So, which is the most annoying period symptom? If your answer is cramping, you could not have been more wrong. While cramping is terrible, and many women suffer from cramping during menstruation, period poop has to be the most annoying period symptom. Not only do women poop more during periods, but your stool also produces a foul-smell during this time.
According to research published in BMC Women’s Health in 2014, 73% of the 156 women who took part in the study experienced GI symptoms during menses (1). Period poop is not something that women often talk about, but they can be cause for concern for some. This article will try to answer all your questions about period poop.
Why do I poop so much during my periods?
Just like all the other symptoms of periods, hormones are responsible for why you have to run to the bathroom so often during periods. Before your periods, your body releases hormones known as prostaglandins, which stimulate muscle contractions in the uterus and help it to shed its lining.
Prostaglandins also stimulate the muscles in the intestines and the bowels and cause contractions. The more often your bowels contract, the more frequently you poop will come out.
Why does my poop smell awful?
Progesterone is responsible for this problem. This hormone is responsible for regulating your period, and it rises before the period starts. The rise of progesterone in the body is linked to an increased feeling of hunger and cravings for food that is high in sugar and fat.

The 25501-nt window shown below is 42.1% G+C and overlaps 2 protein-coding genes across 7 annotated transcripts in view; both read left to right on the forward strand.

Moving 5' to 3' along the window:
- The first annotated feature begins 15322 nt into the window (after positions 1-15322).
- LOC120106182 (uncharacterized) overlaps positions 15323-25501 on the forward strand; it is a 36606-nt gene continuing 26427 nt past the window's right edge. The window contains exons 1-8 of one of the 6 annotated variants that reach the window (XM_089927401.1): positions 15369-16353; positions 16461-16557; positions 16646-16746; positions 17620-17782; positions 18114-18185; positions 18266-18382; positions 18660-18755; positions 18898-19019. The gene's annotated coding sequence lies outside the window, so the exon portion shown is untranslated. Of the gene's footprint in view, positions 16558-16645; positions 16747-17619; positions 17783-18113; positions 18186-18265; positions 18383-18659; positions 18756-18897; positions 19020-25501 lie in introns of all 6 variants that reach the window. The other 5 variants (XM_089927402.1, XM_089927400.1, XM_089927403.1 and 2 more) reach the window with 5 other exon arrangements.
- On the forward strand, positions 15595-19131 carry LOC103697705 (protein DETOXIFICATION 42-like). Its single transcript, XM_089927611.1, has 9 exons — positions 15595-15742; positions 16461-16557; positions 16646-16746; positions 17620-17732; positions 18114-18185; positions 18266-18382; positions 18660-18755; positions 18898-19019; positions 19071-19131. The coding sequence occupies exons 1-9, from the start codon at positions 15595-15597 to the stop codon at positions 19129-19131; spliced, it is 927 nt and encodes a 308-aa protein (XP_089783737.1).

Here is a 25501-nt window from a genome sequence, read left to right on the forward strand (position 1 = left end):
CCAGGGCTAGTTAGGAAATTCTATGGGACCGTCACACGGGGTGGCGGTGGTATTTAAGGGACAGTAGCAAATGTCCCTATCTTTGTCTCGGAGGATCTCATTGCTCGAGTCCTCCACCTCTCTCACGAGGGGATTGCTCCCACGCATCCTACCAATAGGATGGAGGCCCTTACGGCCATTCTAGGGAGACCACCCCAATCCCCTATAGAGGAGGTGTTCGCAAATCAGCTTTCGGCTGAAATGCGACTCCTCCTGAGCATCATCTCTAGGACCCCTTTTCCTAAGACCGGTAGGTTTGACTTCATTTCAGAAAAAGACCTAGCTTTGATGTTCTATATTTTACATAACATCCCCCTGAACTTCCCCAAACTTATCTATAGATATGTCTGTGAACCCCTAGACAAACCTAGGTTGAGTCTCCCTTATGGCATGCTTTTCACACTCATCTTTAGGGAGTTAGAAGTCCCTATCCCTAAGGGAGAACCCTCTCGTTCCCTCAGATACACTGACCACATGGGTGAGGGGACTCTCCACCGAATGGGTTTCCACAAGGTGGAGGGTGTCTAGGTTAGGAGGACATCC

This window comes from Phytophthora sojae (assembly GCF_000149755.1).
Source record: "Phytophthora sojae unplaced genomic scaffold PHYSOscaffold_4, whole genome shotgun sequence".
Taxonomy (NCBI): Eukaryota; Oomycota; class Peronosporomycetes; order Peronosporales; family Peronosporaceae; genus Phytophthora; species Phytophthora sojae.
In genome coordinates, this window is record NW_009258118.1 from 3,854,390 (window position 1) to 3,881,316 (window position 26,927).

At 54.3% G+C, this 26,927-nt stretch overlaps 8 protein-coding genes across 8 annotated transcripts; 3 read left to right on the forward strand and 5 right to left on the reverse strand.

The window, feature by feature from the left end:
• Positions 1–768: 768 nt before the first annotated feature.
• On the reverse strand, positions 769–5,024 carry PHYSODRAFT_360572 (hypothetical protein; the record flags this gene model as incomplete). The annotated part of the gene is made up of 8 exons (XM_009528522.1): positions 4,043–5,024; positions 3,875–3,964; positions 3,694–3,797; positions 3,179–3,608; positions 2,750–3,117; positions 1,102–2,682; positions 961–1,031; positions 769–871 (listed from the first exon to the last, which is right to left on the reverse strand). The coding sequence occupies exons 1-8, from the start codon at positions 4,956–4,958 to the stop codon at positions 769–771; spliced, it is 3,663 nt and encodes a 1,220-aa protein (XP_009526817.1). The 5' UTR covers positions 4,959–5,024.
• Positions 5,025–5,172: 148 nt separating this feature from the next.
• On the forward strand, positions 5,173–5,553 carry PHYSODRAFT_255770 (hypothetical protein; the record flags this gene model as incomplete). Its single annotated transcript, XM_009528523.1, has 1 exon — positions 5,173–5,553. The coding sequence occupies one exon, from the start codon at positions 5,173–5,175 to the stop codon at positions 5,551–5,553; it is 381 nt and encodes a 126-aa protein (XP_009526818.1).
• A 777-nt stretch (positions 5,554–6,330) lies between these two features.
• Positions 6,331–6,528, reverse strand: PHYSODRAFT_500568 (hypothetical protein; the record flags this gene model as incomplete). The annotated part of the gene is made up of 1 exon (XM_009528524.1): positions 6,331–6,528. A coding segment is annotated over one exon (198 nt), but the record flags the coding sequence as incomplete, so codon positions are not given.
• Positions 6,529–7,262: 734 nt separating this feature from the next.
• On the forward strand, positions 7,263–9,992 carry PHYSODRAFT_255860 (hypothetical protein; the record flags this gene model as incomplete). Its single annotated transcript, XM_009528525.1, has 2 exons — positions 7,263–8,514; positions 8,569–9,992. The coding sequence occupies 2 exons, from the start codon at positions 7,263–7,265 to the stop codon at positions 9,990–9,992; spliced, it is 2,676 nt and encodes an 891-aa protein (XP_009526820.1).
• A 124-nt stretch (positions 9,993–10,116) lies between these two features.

This type of food can be hard to digest and can lead to foul-smelling bowel movements. If you try to eat healthier, you may be able to get rid of this problem. Menstrual blood also has an odor, which may contribute to what you smell.
Why do I get diarrhea during my periods?
Prostaglandins cause contractions in the intestines, which may lead to diarrhea. These hormones also reduce the rate of absorption of food in the intestines, making food pass through the colon faster. Prostaglandins also increase electrolyte secretions, which can also cause diarrhea.
Eating probiotic foods and foods that are rich in fiber, can help to prevent diarrhea during periods.
Why am I sometimes constipated?
The hormones released during your menstrual cycle can have an inflammatory effect on the body. Progesterone causes the thickening of the uterine wall just before you ovulate, and this may lead to constipation for days before you ovulate.
Progesterone also causes the food to move more slowly through the intestines, which may make you constipated.
What consistency is considered normal during periods?
As long as your poop is not entirely liquid, doesn’t have blood, and isn’t accompanied by weakness, fever, and vomiting, it is considered normal. You must see a doctor if there is blood in your stool or severe pain during bowel movements. These symptoms can be a sign of endometriosis. If your bowel movements don’t return to normal after your periods, you should see your doctor.
Why does it hurt when I poop?
It can hurt to poop even when you are not on your period. There can be several reasons why it may pain when you poop.
- If you are constipated, straining while pooping can cause pain.
- If you have diarrhea, all the extra trips to the bathroom and wiping can make your butt sore.
- You may be feeling pain due to hemorrhoids, which can develop due to constipation and spending too much time on the toilet.
- Endometriosis and ovarian cysts can also cause pain (2).